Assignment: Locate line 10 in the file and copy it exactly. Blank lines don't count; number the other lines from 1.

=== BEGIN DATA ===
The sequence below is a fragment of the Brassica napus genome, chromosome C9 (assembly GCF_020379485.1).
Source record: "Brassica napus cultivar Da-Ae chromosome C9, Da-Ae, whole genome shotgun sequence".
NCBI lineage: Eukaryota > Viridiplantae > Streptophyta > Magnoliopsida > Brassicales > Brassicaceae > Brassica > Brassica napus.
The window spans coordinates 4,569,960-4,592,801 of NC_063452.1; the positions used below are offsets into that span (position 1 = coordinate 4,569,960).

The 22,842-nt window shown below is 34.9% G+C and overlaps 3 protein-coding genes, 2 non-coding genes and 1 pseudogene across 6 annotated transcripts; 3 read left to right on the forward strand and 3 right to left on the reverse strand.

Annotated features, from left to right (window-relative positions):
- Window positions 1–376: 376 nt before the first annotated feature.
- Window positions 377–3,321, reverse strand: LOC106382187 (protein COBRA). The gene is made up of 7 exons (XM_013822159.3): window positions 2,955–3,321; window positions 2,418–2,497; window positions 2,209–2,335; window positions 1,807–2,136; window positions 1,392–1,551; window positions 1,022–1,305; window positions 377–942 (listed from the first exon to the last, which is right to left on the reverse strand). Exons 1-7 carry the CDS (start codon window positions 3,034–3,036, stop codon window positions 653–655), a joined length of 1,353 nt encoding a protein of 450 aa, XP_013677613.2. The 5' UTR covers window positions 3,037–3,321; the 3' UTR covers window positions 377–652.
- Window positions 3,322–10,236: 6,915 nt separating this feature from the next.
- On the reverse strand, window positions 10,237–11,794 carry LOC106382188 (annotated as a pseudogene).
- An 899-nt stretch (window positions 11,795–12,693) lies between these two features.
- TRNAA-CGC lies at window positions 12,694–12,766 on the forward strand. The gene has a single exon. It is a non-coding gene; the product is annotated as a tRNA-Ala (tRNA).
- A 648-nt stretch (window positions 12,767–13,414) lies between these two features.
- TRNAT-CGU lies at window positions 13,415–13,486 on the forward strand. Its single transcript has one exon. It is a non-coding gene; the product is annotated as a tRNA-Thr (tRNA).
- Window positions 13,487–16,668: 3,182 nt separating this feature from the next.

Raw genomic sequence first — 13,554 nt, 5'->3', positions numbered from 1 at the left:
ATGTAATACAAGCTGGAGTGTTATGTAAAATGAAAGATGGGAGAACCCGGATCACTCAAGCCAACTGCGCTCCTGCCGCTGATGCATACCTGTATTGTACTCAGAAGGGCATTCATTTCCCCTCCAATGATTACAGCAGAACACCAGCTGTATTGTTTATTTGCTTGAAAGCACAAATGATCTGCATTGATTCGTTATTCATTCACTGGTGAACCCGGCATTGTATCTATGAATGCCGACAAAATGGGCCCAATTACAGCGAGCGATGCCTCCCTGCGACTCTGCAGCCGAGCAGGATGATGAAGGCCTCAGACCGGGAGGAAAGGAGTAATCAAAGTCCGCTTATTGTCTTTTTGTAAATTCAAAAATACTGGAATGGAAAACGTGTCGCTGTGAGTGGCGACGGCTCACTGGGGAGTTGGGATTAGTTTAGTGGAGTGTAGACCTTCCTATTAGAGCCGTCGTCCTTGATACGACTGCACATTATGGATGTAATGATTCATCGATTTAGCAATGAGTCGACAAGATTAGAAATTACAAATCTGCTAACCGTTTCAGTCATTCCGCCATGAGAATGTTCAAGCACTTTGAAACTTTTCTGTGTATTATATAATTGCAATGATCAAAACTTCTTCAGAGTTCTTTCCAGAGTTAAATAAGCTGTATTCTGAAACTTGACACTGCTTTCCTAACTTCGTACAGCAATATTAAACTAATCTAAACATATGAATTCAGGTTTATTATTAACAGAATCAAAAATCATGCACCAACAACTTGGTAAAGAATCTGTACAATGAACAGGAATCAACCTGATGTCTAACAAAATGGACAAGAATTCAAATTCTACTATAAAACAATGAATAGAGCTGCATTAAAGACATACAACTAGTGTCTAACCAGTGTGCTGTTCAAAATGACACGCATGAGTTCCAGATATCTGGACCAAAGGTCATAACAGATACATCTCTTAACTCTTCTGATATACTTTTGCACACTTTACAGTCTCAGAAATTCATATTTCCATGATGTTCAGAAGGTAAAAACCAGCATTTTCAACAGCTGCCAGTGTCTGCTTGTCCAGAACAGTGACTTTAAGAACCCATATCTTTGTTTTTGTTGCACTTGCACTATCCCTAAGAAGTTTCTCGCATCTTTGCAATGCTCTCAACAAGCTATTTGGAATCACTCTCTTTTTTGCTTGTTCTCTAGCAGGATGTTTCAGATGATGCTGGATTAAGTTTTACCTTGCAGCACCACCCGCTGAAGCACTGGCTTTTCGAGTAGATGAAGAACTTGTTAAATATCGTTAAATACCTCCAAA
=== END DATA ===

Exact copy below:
- On the reverse strand, window positions 10,237–11,794 carry LOC106382188 (annotated as a pseudogene).